AC • Cannabis Cultivation Associate and 3D Freelance Designer

AC moved to Denver from Dallas, Texas four years ago to learn about the cannabis industry and to start his own business. Today he’s the lead cultivation associate for one of the largest cannabis companies in Denver and is looking forward to learning and growing in his career. He is also a 3D freelance designer and is working to bring STEM to under-resourced youth and people of color.

I was introduced to AC during a Black Pop-Up Market at Mayu Sanctuary last summer where he served as a board member. It was an ideal space to meet because AC is also an avid meditator.

AC was first introduced to meditation in high school where a teacher had him and his classmates meditate for five minutes every day. It wasn’t until six years later that he realized a seed had been planted, and today AC incorporates mindfulness into his daily life. He shared that the practice of meditation is not only a very calming experience for him but that he’s gained useful skills including, how to observe his thoughts and not allow his emotions to control him.

In Denver, AC is alone. This, he expressed, has created space for him to embark on an intentional journey to self. He shared that being here has made it possible for him to become grounded in his spirituality and connect with and embrace who he truly is. During our conversation, we discussed how each of us has a story, that everyone is part of a bigger picture and we are all walking each other home. When I asked him to describe Denver in one word, he replied, “melding.” Here’s what it means to be him, here.

Who are you?

I know myself to be a silent Black leader, on a spiritual quest, to enlighten the people I surround myself with. I’m looking to make a positive impact on the world and somehow leave a legacy.

What does it mean to be you?

It means to be loyal. It means to find people to walk this journey with. I’m trying to lead the people around me to higher consciousness, and that requires me to take steps to be the best version of myself. It also means to have a moral burden to go further than my parents, in regards to accomplishments.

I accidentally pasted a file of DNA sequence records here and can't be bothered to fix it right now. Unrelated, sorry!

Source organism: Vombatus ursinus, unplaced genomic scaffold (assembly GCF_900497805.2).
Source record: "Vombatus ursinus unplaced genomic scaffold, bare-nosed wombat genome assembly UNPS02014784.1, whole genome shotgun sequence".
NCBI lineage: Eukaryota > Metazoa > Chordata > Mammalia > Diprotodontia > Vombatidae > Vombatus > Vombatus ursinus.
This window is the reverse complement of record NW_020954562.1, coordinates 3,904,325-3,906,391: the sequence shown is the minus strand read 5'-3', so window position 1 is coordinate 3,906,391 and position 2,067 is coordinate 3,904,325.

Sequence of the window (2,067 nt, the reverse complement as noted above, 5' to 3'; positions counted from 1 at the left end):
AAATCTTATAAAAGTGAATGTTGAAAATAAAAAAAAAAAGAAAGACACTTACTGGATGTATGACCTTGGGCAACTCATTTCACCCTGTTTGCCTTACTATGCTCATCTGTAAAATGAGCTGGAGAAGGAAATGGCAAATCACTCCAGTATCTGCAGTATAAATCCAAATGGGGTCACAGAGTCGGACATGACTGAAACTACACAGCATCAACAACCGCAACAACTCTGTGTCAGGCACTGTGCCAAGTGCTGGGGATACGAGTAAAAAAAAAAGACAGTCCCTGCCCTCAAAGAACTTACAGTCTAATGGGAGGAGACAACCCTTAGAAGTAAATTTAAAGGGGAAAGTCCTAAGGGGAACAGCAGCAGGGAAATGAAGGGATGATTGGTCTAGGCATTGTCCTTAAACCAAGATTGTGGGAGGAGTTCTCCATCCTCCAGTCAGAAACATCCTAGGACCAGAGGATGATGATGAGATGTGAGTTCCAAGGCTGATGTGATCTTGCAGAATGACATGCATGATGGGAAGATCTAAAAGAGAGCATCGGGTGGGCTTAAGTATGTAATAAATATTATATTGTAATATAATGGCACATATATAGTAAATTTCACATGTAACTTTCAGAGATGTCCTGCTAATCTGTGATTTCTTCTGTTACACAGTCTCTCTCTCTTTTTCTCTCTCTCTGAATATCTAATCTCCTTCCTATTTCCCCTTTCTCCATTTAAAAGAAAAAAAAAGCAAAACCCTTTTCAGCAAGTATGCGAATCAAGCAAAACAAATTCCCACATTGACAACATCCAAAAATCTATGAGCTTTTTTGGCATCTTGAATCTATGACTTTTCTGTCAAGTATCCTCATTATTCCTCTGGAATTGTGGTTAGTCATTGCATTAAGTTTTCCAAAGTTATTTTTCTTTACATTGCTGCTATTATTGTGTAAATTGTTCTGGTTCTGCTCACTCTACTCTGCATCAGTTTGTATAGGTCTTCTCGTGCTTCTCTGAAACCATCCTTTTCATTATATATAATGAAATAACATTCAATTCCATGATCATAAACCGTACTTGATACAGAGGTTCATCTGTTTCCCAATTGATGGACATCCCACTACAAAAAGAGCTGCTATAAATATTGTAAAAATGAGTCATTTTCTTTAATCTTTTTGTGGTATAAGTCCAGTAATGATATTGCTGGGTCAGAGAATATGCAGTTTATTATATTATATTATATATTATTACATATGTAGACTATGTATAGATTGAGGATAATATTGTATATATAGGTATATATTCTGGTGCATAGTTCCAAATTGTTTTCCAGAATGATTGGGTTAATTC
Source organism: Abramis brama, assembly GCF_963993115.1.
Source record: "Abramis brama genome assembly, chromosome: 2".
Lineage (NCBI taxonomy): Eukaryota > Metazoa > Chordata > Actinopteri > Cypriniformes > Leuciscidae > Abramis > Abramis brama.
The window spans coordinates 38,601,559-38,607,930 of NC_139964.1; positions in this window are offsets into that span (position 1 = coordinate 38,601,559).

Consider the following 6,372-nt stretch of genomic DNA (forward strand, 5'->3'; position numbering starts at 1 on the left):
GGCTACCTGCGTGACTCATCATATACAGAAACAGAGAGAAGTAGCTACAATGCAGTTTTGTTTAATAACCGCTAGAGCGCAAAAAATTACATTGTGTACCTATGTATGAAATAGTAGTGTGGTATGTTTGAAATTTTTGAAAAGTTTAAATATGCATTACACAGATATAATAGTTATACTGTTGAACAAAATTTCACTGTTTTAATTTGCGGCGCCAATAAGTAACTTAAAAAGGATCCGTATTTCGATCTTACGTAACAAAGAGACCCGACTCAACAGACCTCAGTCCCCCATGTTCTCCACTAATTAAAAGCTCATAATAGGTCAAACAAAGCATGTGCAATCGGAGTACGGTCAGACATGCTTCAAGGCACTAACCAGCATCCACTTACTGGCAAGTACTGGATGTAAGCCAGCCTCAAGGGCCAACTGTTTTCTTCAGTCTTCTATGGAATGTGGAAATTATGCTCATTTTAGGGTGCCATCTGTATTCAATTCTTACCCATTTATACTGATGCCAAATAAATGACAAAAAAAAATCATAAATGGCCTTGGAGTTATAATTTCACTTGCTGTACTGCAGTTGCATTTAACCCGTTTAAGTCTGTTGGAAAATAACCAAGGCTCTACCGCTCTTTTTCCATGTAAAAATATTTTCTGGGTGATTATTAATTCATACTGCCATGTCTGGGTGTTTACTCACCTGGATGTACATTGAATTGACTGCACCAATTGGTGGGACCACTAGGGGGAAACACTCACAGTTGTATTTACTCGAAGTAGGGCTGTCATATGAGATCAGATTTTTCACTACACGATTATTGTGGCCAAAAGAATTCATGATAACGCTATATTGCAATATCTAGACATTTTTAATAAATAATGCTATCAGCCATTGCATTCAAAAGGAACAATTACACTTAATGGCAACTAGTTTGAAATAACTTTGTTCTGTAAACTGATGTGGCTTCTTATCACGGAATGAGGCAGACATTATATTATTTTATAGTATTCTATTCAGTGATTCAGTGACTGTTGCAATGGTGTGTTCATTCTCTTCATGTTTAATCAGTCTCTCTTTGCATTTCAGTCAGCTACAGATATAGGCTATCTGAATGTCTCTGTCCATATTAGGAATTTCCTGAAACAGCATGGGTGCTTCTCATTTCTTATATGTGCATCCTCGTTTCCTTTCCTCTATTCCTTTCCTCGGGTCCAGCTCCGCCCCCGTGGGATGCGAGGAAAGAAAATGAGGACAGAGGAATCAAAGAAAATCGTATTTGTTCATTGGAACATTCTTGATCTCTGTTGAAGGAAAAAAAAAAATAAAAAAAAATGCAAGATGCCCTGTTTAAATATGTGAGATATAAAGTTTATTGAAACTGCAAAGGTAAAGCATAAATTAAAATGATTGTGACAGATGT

Why is finding out who you are so important?

Our identity was stripped and not knowing where you’re from is partially not knowing who you are. So, even if we can’t find necessarily the individual tribe or the country, finding that rebirth within ourselves, from the situation that we were placed in – that’s important.

So tell me about being here and who you’ve become since you’ve been in Denver.

I definitely believe that I’ve become a silent leader, in a sense that a lot of people who I’ve met out here look to me for life advice. That’s just been something that’s happened throughout my life, and I’m just embracing that role and walking on my spiritual journey. I used to go by my first name when I first came out here, and then I switched over to going to “AC” as part of my spiritual journey. One of the big milestones of a meditation journey is taking on a new name. I didn’t want to take on an actual different name, but AC is my middle name, so it’s like a rebirth within myself.

What does it mean to you to be Black in Denver?

It is very difficult – that’s all I’ll say. It’s similar to waking up on a desert island. You don’t know how to get off, but you know there is a way out. When you have the microaggressions coming at you from all different sides, it’s difficult. Being here forces me to be resilient.

What do you love most about living in Denver?

It’s possible to experience all aspects of city life but it only takes two hours to get to a base of a mountain.

How have your experiences in Denver shaped you?

Living in Denver has given me space to fully embrace my spiritual journey. I’m forced to look inward on a daily basis to find my happiness.

Why is it important to find home within?

Because if we don’t, we’ll lose our way, and the progress that was made for us, that was paved for us, will be lost. The only way to truly push forward is to find that home within and build that foundation individually so that everyone knows what it’s like to feel home. Then we can push forward together.

What have you found within?

I have found happiness – like for real. Because like I said, I used to be a very angry person and I didn’t know why I was angry. I was able to figure out that with the institutional racism in America that’s always going to be a part of why I’m angry. But I was letting it control me. So coming out here and being on my spiritual journey, I found happiness.